Risks and Benefits of 3D Printing in the Construction Industry | Shutts & Bowen LLP


The use of 3D printing in commercial and residential projects is gaining popularity in the construction industry. While the benefits may seem endless, there are still risks to consider before this technology becomes mainstream in the United States.


  • Significant potential for environmentally friendly construction and waste reduction projects.
  • Much shorter construction periods in an industry where delays can be disruptive and costly, this can provide an opportunity to expedite the construction of projects.
  • Health and safety risks are reduced thanks to the ease of manufacture of the 3D printer.
  • Labor costs will be reduced as the printer is more efficient and can also save up to 60% of construction material cost.
  • Could enable custom projects that are either impossible or too expensive with conventional methods.


  • Other manufacturers and companies in the industry could suffer if the 3D printer is able to produce their items at a lower cost.
  • Less labor required thanks to the efficiency of the 3D printer, especially in times of inflation and recession.
  • Need specially skilled workers to use 3D printer functions.
  • Misprints of materials could prove costly during construction, and replacement items could be more expensive if needed at short notice.
  • Potentially expensive to repair if the 3D printer becomes unusable/broken.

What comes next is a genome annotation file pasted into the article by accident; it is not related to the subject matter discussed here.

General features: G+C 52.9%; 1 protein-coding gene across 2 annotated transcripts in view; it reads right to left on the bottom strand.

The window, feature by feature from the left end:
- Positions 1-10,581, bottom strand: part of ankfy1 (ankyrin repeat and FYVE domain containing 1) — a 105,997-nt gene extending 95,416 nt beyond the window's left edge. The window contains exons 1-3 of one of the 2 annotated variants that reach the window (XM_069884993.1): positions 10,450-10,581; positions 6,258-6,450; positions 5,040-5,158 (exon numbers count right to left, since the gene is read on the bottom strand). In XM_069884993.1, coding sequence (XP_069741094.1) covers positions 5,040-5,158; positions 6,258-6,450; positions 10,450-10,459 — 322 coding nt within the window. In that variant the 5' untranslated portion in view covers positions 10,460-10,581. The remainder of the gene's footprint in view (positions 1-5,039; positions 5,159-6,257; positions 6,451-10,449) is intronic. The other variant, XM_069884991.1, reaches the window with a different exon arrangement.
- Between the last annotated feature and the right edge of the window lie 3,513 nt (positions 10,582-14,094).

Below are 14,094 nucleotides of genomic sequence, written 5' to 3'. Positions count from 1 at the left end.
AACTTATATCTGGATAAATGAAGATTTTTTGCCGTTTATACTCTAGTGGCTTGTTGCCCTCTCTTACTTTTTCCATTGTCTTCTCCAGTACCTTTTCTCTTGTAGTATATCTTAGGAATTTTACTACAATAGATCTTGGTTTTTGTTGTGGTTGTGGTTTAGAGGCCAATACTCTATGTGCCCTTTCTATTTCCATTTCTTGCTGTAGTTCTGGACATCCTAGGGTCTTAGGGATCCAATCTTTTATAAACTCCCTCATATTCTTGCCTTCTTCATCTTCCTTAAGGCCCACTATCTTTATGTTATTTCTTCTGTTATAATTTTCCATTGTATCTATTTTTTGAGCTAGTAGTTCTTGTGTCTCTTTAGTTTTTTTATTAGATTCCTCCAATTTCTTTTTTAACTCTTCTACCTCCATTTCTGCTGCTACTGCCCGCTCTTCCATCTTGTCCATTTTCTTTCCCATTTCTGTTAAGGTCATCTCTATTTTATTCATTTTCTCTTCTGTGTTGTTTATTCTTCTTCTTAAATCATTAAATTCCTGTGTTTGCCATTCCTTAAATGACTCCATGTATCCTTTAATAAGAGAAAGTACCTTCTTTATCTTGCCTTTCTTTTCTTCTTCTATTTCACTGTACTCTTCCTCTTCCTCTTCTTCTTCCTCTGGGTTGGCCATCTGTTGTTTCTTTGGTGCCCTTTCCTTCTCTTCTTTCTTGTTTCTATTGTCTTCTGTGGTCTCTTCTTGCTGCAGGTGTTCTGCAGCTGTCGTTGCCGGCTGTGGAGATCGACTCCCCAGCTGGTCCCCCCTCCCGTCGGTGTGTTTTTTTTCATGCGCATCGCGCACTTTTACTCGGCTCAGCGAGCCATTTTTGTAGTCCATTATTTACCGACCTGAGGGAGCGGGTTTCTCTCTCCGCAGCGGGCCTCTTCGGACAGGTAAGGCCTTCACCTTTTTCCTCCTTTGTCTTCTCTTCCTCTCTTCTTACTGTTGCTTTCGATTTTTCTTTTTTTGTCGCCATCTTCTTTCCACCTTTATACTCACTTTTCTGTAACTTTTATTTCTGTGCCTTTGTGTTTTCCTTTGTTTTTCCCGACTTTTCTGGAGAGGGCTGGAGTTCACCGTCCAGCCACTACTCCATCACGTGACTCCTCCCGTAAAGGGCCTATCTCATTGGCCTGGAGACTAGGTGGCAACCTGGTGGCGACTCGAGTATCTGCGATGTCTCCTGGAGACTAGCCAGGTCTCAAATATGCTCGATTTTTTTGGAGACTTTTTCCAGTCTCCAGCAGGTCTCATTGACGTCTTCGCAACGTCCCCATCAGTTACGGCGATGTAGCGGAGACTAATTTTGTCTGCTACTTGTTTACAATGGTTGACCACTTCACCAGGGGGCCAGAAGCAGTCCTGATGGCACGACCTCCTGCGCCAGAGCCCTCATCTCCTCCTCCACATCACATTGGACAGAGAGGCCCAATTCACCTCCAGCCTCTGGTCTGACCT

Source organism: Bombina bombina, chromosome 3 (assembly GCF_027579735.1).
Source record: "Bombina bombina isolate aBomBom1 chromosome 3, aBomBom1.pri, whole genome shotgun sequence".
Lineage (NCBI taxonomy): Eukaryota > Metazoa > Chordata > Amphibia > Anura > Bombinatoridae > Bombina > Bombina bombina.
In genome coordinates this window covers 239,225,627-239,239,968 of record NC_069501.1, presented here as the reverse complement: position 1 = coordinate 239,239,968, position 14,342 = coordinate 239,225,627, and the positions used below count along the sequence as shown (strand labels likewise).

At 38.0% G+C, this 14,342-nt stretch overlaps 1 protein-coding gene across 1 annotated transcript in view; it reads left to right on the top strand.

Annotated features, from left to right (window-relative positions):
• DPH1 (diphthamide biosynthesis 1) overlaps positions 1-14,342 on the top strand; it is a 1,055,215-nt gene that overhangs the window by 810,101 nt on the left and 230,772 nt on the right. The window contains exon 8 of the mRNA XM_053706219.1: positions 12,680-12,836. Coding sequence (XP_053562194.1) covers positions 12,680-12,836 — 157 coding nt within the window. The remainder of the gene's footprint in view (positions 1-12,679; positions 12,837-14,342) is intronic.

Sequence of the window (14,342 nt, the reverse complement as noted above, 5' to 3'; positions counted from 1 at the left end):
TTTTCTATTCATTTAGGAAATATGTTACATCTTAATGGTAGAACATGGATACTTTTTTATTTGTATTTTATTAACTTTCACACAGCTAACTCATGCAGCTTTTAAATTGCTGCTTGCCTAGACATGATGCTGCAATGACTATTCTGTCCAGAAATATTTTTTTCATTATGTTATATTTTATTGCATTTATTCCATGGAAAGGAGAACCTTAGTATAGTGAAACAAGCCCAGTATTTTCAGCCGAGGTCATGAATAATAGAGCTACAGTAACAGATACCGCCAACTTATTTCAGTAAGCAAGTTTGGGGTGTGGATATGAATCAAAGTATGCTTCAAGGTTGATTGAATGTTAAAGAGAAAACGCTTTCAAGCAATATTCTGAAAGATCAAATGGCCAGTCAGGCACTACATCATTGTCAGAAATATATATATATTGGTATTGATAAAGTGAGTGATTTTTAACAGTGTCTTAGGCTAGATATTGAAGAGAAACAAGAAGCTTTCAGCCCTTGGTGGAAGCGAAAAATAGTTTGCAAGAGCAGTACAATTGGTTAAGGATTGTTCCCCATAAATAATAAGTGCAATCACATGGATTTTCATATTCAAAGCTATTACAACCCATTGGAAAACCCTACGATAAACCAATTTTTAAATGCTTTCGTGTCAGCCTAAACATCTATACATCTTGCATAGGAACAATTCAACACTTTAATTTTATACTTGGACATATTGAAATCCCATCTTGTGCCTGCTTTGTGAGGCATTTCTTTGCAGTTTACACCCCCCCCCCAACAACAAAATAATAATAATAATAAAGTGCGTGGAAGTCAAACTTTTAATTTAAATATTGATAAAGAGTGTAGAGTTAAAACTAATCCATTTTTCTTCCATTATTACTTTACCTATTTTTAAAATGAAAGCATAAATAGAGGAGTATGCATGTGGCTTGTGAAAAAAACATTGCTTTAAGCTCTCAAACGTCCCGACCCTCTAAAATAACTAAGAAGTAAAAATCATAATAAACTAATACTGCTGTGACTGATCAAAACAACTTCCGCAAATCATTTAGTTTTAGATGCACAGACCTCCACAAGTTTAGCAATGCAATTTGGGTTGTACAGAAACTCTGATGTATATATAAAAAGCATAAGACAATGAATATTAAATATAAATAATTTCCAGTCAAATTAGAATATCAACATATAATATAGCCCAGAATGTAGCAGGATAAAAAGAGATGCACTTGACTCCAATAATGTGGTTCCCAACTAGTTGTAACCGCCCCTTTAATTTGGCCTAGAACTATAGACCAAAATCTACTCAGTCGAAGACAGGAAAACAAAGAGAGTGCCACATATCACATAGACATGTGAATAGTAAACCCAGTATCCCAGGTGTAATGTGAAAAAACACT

Assessing these benefits and risks, at least one US state has approved far-reaching measures for the construction of commercial and residential properties using 3D printing. Specifically, Montana recently spearheaded an effort to give broad regulatory approval to 3D printing walls as a replacement for walls fabricated with concrete masonry units or a standard core concrete block assembly for all types of projects. construction in the state. As for Florida, in 2021 the City of Tallahassee approved the 3D printing of a single-family home under the City of Tallahassee Affordable Housing Construction Loan Program. However, no other general measures such as regulatory approvals appear to be in place at this time. Despite growing interest in 3D-printed single-family homes in the state, it’s expected homebuyers will have to wait a few more years before 3D-printed homes become mainstream enough for real change to occur. . As noted above, 3D printed construction in Florida may grow in popularity due to cost-cutting measures, efficiency, and increased safety, but Florida may have unique concerns that may not be relevant. do not apply to states such as Montana. Specifically, more stringent building code requirements covering hurricanes, high-velocity winds, and/or flooding may hamper the popularity of 3D printing at this time. Otherwise, the above risks and benefits will need to be critically evaluated by Florida regulatory authorities in the coming years.


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